“People are looking for ways to reduce material use, get away from toxic substances and reduce energy use. When they hear about biomimicry, they realize it’s an R&D program that’s been going on for 3.8 billion years,” says biologist Janine Benyus of the Biomimicry Guild, a Montana-based consulting firm that provides research and guidance on natural solutions for some of the country’s largest companies and government agencies.

In her landmark 1997 book Biomimicry: Innovation Inspired by Nature, Benyus issued a call to action, urging people to engage not just in shallow biomimicry—copying nature’s forms—but to push for deep biomimicry where manufacturing processes follow nature’s lead of sustainability. The ideal industrial loop, she says, would work as seamlessly as a redwood forest, where one’s processed wastes become food or input for another and nothing is wasted. In the book, Benyus also compiled dozens of examples of how people are emulating natural processes.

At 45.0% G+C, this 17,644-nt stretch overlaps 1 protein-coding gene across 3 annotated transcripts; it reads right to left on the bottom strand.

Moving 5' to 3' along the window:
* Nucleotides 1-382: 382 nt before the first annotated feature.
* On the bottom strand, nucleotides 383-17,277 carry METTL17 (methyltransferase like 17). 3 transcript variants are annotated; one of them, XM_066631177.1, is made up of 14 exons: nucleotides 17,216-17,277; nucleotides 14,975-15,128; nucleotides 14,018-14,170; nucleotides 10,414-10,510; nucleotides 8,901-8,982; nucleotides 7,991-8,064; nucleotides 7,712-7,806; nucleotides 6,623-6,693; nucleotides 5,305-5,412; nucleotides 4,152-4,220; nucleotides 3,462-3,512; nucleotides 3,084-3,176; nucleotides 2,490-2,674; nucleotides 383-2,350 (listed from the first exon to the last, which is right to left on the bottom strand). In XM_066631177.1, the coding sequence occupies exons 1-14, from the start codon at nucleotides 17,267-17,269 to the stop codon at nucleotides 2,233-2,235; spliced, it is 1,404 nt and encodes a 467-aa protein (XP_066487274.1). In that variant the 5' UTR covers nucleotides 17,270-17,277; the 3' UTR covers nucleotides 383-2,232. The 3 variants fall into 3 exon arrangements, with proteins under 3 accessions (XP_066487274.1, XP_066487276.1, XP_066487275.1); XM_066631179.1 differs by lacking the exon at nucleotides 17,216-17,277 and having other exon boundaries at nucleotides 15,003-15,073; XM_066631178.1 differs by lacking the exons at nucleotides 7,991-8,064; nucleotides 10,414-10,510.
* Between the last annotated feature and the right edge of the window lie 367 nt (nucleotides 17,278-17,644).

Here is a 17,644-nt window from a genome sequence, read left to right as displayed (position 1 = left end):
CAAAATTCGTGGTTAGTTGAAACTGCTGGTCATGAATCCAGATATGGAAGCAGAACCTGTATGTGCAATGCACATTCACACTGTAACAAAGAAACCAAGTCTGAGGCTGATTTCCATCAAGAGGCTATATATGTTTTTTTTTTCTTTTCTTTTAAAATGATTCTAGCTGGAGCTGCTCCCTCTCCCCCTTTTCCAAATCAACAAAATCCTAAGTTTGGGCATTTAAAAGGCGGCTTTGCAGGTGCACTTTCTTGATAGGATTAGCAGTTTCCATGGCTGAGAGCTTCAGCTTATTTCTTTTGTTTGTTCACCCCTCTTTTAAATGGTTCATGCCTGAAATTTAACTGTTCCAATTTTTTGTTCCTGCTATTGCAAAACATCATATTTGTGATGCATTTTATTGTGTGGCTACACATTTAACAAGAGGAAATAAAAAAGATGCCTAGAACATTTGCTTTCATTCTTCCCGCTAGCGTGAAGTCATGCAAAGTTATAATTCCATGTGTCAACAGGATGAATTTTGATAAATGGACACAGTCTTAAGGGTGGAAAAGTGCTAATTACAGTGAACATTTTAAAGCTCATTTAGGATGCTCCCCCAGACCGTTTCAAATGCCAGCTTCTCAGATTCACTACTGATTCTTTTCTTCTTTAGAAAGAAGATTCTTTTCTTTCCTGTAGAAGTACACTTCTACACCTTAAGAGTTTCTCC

Velcro, for example, one of the most famous products to come from mimicking nature, was created by a Swiss engineer in the 1940s after observing how cockleburs got stuck in his dog’s fur. Three decades later, a German botanist discovered that lotus leaves contain tiny waxy bumps that cause water to bead up and run off the surface, washing and cleaning the leaves in the process. The discovery has since inspired a number of waterproof products including Lotusan, a self-cleaning paint that keeps the outsides of buildings free of algae and fungi.